I've had the chance to travel with my father a bit, but we're pretty much the same person. In Travels With My Father, Whitehall is determined to regress into pre-university life while dragging his 77 year old father along with him. As you can imagine, there's plenty of laughs to be had. 

Caught somewhere between a travelogue, road trip show and family social psychology drama, Travels With My Father actually manages to get a pretty unique look at the exotic locales of Southeast Asia. Sure the plot is manufactured for laughs but the reality of a 28 year-old comedian following his suit wearing, high-minded father around shows the faults of trying to create an authentic "experience."

We all experience the world differently and so we all travel differently. Sometimes getting out of your routine can really show you knew things but it can also lead to some really crazy and uncomfortable experiences. At its heart, Travels With My Father is about a relationship, a fraught one at that. As we see through the adventures, these are two people who barely know each other and somewhere inside, really want to. 

Full of laughs, weird destinations, odd characters and fun moments, Jack Whitehall: Travels With My Father is the perfect binge watch for this weekend. It might even make you want to head to Phuket or Cambodia. Or maybe just to call your own father. Either way, it's a good time.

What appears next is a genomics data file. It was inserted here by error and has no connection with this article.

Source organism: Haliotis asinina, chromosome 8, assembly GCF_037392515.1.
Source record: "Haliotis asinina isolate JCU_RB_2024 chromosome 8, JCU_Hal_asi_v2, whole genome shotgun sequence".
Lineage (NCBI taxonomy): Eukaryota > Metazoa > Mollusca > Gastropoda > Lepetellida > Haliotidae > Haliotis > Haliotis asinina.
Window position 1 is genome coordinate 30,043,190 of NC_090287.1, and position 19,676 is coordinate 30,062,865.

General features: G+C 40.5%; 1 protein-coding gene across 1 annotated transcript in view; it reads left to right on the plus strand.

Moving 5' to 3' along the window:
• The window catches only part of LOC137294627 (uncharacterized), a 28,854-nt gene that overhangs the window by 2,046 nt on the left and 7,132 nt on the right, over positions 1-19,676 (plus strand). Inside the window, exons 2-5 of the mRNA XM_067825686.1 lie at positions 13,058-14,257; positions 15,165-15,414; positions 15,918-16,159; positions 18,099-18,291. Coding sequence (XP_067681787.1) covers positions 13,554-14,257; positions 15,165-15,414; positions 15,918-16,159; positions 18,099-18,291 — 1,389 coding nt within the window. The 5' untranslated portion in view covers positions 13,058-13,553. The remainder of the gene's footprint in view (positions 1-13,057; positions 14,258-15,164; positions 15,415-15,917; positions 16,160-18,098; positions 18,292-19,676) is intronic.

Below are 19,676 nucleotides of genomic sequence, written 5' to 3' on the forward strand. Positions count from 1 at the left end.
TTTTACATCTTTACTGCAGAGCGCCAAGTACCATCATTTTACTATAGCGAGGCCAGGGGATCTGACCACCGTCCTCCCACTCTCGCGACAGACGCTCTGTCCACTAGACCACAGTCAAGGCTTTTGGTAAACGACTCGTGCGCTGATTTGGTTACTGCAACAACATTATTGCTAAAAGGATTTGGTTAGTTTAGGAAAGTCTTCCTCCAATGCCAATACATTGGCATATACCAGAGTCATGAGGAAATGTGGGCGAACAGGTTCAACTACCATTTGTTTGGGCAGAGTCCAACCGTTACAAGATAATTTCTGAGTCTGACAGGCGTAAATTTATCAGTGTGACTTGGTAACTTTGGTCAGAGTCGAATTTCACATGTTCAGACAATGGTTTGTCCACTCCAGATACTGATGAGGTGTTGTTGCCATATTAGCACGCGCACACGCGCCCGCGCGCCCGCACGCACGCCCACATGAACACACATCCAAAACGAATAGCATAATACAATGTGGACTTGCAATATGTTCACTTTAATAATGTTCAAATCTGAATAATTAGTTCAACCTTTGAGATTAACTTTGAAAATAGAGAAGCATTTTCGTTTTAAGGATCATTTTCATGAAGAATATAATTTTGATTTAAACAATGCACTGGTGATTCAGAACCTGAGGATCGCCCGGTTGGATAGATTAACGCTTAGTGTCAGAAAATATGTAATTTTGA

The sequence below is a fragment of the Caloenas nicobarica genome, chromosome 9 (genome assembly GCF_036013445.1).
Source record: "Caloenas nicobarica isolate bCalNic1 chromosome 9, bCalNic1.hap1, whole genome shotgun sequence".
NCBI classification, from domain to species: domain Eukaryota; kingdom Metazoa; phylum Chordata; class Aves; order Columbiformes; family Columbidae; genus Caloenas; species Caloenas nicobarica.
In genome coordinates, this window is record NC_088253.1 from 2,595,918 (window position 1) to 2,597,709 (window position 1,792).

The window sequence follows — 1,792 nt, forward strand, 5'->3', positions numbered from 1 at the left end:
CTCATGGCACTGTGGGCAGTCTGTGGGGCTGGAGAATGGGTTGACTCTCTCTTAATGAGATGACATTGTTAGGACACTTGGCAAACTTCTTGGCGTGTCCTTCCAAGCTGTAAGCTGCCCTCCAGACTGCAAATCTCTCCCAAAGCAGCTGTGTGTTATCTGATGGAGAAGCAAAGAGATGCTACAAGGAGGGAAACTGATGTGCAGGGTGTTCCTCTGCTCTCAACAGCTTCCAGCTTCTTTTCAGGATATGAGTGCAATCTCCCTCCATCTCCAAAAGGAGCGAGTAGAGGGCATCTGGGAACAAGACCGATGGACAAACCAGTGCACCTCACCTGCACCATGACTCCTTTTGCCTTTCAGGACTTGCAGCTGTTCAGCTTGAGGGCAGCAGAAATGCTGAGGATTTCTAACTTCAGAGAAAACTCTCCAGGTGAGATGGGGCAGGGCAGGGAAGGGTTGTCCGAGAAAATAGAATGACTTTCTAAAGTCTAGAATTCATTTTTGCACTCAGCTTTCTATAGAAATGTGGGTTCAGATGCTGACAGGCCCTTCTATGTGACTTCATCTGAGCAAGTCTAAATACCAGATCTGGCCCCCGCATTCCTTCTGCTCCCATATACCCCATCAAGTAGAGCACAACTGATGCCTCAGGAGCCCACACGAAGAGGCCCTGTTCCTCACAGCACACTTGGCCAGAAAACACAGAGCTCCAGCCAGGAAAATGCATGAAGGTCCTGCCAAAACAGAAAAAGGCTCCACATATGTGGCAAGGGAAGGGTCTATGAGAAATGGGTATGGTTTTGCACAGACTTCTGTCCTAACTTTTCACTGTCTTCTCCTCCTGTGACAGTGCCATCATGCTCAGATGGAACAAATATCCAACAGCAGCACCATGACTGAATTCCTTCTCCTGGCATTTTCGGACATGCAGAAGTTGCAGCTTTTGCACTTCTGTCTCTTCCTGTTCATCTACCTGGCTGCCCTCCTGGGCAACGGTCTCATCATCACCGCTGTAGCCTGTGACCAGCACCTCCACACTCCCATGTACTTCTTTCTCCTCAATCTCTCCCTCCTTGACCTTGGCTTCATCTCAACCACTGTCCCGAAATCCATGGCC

Jack Whitehall: Travels With My Father is available on Netflix here

A Glimpse at the Mystical

I've always been fascinated by the sacred arts of religions from around the world. From the Sufi whirling dervishes to the intricate prayers of Shintoism, the dedication and beauty is something to behold. The Asia SocietyTexas Center recently hosted Tibetan monks from the Drepung Loseling Monastery in India as they constructed a White Tara (Buddha of longevity and success) mandala sand painting. the event was part of the 2017 Mystical Arts of Tibet tour. Formed with millions of grains of colored sand, the art of mandala is intricate, painstaking and ultimately breathtaking. Accompanied by ceremonies of sacred dance and chants, the construction of the mandala took four days before being deconstructed to symbolize the impermanence of life. 

The word mandala comes from Sanskrit meaning sacred cosmogram. Although they can be performed in different media, including watercolor and woodcarving, the colored sand mandala is  widely known as the most popular form.